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The Download on Podcasts: On-demand audio is driving TV-like usage habits

DOWNLOAD ON PODCASTS logo 03 with podcastone 300wThe Download on Podcasts is a weekly feature sponsored by PodcastOne.


When NiemanLabs produced an analysis last week of NPR’s first-quarter listening statistics, the main lesson was this: People are migrating from real-time listening to time-shifted listening. In other words, on-demand.

On-demand and on-demand audio are interesting terms for the radio and streaming industries. Generally, those terms refer to talk programming that can be accessed online, detached from any broadcast schedule. Music, meanwhile, has been available on-demand for years, but doesn’t generally fit into on-demand audio as mostly used in the industry.

Podcasting is obviously a large part of on-demand audio; definition boundaries that existed years ago have been smeared by the streaming and mobile revolutions. In NPR’s case, archived radio programs are called podcasts, and some of those shows continually appear in the iTunes list of most popular podcasts.

The Q1 metrics from NPR indicate that total listening hours for NPR station stream are down 6% year-over-year. (the survey included 239 station streams.) Picking up the slack from that reduction is on-demand listening to NPR-owned content, which now represents a third of all digital listening hours, according to NiemanLabs. NPR’s podcast downloads nearly doubled, year-over-year. (Nieman’s analysis notes that downloads can be counted, but not listens. A listen can happen after a download, but does not necessarily happen. Also, a listen can happen in streaming mode, without a download. These measurement wrinkles contribute to an analytics problem that many stakeholders in the podcast industry complain of.)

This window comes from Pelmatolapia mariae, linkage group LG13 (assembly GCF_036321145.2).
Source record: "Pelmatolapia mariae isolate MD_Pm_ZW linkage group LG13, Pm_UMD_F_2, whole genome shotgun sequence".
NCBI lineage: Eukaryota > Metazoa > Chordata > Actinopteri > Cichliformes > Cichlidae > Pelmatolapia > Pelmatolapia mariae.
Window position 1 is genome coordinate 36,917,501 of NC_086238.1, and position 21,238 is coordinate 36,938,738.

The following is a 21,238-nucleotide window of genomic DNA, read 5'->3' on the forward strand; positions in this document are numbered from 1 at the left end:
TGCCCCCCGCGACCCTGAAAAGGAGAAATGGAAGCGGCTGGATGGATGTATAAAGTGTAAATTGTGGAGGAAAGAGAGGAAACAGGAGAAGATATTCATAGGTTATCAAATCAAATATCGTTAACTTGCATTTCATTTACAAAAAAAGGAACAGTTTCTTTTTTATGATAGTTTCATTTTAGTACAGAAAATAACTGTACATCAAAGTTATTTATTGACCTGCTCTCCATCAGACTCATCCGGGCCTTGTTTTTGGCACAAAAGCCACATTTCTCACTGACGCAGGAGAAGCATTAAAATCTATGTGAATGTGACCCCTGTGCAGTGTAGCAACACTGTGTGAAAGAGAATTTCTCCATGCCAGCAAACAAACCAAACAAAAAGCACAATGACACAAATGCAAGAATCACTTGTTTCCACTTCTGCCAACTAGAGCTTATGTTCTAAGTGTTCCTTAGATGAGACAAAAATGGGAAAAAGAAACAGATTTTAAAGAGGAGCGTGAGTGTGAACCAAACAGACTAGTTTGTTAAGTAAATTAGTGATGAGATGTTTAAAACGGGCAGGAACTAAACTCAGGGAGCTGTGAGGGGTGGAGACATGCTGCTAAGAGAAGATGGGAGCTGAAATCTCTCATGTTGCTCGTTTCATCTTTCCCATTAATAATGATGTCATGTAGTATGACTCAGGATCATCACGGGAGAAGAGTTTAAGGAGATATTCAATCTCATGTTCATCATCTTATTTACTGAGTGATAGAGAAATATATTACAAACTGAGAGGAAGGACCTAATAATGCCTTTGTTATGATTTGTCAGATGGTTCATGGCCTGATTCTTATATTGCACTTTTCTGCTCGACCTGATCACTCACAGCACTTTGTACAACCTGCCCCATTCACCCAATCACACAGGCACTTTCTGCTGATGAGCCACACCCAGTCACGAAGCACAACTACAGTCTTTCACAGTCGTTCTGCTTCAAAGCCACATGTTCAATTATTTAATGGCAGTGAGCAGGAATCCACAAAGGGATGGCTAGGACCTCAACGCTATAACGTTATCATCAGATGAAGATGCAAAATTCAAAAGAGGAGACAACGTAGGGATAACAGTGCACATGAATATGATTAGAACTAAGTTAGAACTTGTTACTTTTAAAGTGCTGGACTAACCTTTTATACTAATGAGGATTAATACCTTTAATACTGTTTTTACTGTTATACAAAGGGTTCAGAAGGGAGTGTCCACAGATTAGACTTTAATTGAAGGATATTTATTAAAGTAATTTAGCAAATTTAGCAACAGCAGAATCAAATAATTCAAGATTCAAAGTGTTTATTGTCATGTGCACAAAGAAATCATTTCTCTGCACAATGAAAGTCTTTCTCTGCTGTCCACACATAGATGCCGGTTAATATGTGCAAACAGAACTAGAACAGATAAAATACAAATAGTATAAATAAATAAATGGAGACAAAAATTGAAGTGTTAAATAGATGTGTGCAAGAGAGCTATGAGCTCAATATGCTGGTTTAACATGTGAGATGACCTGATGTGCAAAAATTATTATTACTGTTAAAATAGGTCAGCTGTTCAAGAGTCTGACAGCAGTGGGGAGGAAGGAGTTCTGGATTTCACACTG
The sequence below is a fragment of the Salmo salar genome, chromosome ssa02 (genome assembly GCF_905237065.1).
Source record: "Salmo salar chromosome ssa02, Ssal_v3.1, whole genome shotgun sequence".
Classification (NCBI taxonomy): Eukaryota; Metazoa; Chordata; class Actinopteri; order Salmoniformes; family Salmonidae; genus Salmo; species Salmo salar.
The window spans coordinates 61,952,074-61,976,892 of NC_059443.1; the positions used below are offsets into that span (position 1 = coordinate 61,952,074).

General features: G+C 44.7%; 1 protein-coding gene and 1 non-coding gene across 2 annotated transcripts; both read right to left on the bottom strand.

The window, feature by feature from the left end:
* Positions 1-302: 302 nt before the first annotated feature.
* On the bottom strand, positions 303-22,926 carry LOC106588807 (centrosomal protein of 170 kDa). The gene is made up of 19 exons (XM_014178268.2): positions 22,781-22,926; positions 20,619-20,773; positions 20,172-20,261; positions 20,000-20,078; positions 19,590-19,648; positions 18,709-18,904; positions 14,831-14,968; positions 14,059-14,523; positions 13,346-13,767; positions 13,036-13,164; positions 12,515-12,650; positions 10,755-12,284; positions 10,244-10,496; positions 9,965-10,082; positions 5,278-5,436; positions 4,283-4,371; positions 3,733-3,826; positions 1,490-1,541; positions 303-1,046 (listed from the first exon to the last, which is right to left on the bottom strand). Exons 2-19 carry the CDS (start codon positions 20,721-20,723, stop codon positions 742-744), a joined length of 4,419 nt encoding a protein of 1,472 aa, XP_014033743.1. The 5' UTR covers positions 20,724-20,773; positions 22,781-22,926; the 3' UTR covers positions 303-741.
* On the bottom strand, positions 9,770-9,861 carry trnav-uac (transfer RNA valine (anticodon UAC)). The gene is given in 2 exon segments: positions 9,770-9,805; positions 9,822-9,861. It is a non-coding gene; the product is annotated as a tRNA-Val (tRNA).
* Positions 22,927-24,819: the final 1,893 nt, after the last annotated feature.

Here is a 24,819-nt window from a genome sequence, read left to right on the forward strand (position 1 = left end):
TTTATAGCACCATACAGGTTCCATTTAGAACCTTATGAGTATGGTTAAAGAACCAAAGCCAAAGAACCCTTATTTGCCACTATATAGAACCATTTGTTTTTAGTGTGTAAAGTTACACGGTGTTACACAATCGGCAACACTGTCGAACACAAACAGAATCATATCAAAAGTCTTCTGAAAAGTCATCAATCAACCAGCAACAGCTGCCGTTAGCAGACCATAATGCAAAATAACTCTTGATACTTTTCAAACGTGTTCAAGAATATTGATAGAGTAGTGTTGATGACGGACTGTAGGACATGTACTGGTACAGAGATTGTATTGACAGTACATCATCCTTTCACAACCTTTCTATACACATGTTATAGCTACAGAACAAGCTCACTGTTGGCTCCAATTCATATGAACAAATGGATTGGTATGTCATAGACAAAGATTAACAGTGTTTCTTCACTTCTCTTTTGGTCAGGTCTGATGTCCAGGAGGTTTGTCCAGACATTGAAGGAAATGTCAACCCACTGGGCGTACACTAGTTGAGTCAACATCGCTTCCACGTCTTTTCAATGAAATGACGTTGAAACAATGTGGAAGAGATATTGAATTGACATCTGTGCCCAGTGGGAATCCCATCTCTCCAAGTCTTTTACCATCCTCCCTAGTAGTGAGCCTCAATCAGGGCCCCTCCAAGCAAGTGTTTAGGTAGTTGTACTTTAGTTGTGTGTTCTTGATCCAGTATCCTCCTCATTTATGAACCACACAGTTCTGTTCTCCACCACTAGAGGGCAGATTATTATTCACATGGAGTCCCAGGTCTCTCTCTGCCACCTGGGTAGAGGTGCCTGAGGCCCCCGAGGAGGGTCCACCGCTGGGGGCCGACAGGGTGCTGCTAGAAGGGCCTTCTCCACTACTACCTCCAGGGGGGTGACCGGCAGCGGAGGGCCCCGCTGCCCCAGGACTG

If this manifesting trend sounds familiar, think about how you watch you favorite program on TV. Broadcast, online stream, or DVR recording? those are the same usage options as radio’s broadcast, stream, and download choices. The stampede to on-demand access of audio programs might happen faster than with television, because podcast distribution is generally more open. If you like Alec Baldwin’s Here’s The Thing, you can access it on iTunes, TuneIn, Stitcher, Pocket Casts, and dozens of other apps. Thanks to the open RSS distribution standard, podcasting is (for the most part) spared the platform silos that afflict television viewers in the Netflix/Prime/Hulu universe.

What does the future look like? Deeply personalized. That means niche programming that appeals to the individual, available on the user’s preferred platform. Targeted content, whenever and wherever the user wants. That is one reason that podcasting represents a huge opportunity for all of radio, not just NPR. Personalizing music output is an expensive challenge for radio because of technical and licensing complications. But talk — on-demand audio — is nearly free to produce and distribute to the world.

 

 

Brad Hill

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